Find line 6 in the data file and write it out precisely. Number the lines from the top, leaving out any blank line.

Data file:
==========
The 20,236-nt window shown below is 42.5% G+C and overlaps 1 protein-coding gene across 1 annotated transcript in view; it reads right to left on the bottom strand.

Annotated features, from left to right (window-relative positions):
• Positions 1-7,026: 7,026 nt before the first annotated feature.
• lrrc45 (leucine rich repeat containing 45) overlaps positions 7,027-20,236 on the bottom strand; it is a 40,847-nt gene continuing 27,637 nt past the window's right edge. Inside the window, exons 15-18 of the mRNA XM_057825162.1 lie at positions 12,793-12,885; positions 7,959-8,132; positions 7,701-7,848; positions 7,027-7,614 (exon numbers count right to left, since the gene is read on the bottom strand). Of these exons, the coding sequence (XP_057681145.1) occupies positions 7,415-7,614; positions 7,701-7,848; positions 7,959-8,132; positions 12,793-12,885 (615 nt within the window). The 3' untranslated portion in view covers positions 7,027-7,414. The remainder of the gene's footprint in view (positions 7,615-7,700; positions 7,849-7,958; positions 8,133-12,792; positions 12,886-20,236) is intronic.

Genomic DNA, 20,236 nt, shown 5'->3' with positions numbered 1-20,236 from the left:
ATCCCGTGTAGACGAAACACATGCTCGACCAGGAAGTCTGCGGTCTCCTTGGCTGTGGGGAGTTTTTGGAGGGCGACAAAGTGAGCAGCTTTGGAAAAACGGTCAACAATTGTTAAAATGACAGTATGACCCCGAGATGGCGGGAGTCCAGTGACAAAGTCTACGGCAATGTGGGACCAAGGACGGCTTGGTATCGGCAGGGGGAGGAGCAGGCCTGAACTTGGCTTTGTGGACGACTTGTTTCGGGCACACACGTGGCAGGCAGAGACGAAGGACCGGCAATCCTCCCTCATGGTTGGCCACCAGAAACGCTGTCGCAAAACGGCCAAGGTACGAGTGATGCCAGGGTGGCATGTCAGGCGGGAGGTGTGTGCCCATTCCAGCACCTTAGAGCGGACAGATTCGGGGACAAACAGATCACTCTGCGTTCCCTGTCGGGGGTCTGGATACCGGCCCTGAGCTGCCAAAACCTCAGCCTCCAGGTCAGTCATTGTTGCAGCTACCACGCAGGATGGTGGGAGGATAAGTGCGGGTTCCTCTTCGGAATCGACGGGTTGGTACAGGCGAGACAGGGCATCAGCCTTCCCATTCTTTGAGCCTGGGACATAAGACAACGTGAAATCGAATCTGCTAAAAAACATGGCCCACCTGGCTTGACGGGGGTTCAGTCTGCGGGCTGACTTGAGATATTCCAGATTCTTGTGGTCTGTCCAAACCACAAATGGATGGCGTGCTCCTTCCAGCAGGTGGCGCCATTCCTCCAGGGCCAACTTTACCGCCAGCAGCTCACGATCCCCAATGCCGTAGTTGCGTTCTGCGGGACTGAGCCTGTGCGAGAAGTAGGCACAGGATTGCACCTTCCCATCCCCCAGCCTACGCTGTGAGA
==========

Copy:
ATCCCGTGTAGACGAAACACATGCTCGACCAGGAAGTCTGCGGTCTCCTTGGCTGTGGGGAGTTTTTGGAGGGCGACAAAGTGAGCAGCTTTGGAAAAACGGTCAACAATTGTTAAAATGACAGTATGACCCCGAGATGGCGGGAGTCCAGTGACAAAGTCTACGGCAATGTGGGACCAAGGACGGCTTGGTATCGGCAGGGGGAGGAGCAGGCCTGAACTTGGCTTTGTGGACGACTTGTTTCGGGCACACACGTGGCAGGCAGAGACGAAGGACCGGCAATCCTCCCTCATGGTTGGCCACCAGAAACGCTGTCGCAAAACGGCCAAGGTACGAGTGATGCCAGGGTGGCATGTCAGGCGGGAGGTGTGTGCCCATTCCAGCACCTTAGAGCGGACAGATTCGGGGACAAACAGATCACTCTGCGTTCCCTGTCGGGGGTCTGGATACCGGCCCTGAGCTGCCAAAACCTCAGCCTCCAGGTCAGTCATTGTTGCAGCTACCACGCAGGATGGTGGGAGGATAAGTGCGGGTTCCTCTTCGGAATCGACGGGTTGGTACAGGCGAGACAGGGCATCAGCCTTCCCATTCTTTGAGCCTGGGACATAAGACAACGTGAAATCGAATCTGCTAAAAAACATGGCCCACCTGGCTTGACGGGGGTTCAGTCTGCGGGCTGACTTGAGATATTCCAGATTCTTGTGGTCTGTCCAAACCACAAATGGATGGCGTGCTCCTTCCAGCAGGTGGCGCCATTCCTCCAGGGCCAACTTTACCGCCAGCAGCTCACGATCCCCAATGCCGTAGTTGCGTTCTGCGGGACTGAGCCTGTGCGAGAAGTAGGCACAGGATTGCACCTTCCCATCCCCCAGCCTACGCTGTGAGA